Wait! Don’t we just advertise to everyone and see who shows up for the meeting? Isn’t it supposed to appeal to a broad audience?
Let’s look at the automobile industry. There should be just a few choices
- 7-8 passenger
- Highway transportation
- Off-road transportation
- Hauling capacity
- Towing capability
Now, look at the wide variety of vehicles. Of course, we have the choice of size and usage. We have the choice of the purpose: to transport people or bricks. We also determine if it is too heavily used or mainly driveway decoration. But that’s not all! (Doesn’t that sound like a soap commercial?!)
We also have a choice of the type of transmission, the mileage, the size of the engine, and the availability of links with your phone. We also have services such as GPS location devices, access to emergency services, extra cup holders (!), and convertibility to allow for more storage capacity. In addition, you can get your vehicle in any of a multitude of color combinations including a color change that is blue coming at you and red going away. You can even have your car horn customized to the theme song of your favorite team.
Henry Ford was making 260,000 cars per year and his slogan was that you could have any color you wanted as long as it was black. Can you imagine the police’s dilemma? “Yes, officer, I saw the get-away car. It was a Ford, and it was black, I believe. No, I didn’t get the license number.” It was priced below most of the other cars on the market, less than a year’s wages. They sold a lot of cars. But black Fords didn’t light everyone’s candle. Otherwise, he would have stopped at one model, one color, one design. He didn’t, and neither did the other manufacturers. That’s why there are 14 major global corporations that control more than 60 major automotive brands across the globe, and that doesn’t even count the little local companies in various countries around the world. Each brand, each model in that brand, and each additional customization of the models attracts a specific type of customer.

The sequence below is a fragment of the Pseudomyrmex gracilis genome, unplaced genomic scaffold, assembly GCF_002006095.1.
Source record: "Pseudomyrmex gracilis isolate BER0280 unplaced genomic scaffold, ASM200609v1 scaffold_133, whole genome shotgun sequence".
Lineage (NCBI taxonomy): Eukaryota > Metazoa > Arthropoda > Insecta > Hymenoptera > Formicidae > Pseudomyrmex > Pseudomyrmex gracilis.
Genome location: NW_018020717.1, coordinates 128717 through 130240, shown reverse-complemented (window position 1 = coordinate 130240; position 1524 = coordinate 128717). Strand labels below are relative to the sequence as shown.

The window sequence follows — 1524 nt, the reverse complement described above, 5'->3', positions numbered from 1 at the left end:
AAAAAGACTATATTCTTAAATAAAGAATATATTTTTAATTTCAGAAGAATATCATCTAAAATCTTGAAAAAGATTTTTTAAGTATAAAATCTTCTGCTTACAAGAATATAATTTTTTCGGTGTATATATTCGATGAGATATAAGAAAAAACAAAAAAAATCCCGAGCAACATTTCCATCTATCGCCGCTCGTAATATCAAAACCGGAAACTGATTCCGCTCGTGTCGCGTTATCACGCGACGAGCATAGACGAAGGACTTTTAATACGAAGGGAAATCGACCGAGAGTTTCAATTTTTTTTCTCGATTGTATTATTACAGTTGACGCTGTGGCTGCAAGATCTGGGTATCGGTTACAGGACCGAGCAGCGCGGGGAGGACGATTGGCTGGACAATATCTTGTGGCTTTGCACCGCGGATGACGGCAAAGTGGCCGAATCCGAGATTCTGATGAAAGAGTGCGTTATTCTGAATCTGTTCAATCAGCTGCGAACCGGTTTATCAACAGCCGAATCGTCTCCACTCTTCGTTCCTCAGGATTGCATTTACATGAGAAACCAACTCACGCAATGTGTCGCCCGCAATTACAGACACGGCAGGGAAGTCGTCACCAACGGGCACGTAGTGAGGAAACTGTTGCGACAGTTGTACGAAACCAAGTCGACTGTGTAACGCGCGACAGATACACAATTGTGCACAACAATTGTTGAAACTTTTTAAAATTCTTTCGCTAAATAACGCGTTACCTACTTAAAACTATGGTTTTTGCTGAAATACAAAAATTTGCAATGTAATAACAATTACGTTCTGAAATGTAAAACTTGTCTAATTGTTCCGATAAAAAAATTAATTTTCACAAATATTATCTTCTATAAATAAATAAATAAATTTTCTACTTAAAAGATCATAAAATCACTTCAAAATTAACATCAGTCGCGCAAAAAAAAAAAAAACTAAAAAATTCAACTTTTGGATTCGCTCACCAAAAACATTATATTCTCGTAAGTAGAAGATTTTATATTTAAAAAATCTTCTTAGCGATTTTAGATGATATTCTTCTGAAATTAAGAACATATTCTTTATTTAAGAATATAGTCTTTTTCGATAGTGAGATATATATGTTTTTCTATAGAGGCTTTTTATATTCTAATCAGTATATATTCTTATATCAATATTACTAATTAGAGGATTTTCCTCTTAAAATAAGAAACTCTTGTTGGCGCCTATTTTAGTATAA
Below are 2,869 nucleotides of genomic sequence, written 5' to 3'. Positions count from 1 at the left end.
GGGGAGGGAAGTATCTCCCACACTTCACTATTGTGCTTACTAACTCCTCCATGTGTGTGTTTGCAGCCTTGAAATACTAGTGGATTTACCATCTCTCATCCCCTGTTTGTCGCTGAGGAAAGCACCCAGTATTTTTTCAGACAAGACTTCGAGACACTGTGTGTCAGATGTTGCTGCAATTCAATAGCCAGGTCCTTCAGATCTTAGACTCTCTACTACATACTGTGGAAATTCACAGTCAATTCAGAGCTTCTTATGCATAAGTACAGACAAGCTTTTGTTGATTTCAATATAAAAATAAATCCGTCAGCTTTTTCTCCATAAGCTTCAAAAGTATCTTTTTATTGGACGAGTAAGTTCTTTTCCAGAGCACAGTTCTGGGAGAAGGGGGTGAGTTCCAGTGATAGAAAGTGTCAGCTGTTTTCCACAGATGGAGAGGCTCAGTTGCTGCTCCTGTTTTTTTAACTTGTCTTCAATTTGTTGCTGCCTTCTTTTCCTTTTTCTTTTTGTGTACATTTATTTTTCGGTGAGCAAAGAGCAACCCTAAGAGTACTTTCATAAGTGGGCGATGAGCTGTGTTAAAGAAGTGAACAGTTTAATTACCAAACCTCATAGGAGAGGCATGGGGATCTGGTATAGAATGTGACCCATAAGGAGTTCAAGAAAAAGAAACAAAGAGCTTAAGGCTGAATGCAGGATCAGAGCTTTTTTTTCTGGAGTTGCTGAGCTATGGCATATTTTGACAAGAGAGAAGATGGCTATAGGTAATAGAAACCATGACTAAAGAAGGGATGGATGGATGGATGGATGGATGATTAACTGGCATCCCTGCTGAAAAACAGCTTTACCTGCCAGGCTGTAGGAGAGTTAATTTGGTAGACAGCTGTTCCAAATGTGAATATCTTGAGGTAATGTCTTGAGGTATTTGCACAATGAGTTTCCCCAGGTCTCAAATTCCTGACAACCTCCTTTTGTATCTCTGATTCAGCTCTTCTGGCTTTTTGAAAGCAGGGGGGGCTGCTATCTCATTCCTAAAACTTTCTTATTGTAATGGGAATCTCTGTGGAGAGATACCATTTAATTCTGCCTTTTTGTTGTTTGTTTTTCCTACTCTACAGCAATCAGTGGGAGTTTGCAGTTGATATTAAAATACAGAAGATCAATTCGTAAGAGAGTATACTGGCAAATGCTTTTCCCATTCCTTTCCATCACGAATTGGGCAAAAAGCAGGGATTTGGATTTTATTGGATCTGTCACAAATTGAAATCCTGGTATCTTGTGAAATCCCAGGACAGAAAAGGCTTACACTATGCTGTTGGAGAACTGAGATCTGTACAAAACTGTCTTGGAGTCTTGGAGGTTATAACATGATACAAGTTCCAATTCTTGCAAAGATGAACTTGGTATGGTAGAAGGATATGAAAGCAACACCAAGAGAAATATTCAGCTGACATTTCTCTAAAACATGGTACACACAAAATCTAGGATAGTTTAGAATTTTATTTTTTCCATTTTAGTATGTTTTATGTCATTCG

Ford’s Model T was a basic car to service people that just needed to get from point A to point B in a shorter amount of time than walking or horseback. Is that what your club provides? Just the basics? To get from fainting behind the lectern to giving the introduction to the mayor at the rally? No? You say it’s much bigger than that! Our club allows people to try different approaches to speaking from toasts at a wedding to keynote speeches at graduation. This club provides opportunities to get better at our event management from leading a Table Topics discussion to preparing the church for a sanctuary expansion. As members, we encourage growth in corporate, community, and volunteer organizational service. All at once. If I came to you with such a claim, would you believe it?
Take a look at the membership of your home club. What things do they have in common? What do they do in their spare time? What is the education level of the members? What is the age range? Why does it matter? If you want people to be comfortable in your club, you can’t attract people that would find that the meetings make them uncomfortable. You don’t want them intimidated. You don’t want them face-palming because they feel superior to the other members of the group. You don’t want a new member to be referred to as “the kid” in the group and neither do you want someone that feels he’s out of place due being twice as old as the other members.
You do not attract the members you want, you attract more of what you have. Just like you feel better with a team of peers, you don’t attract who you want, but who you are.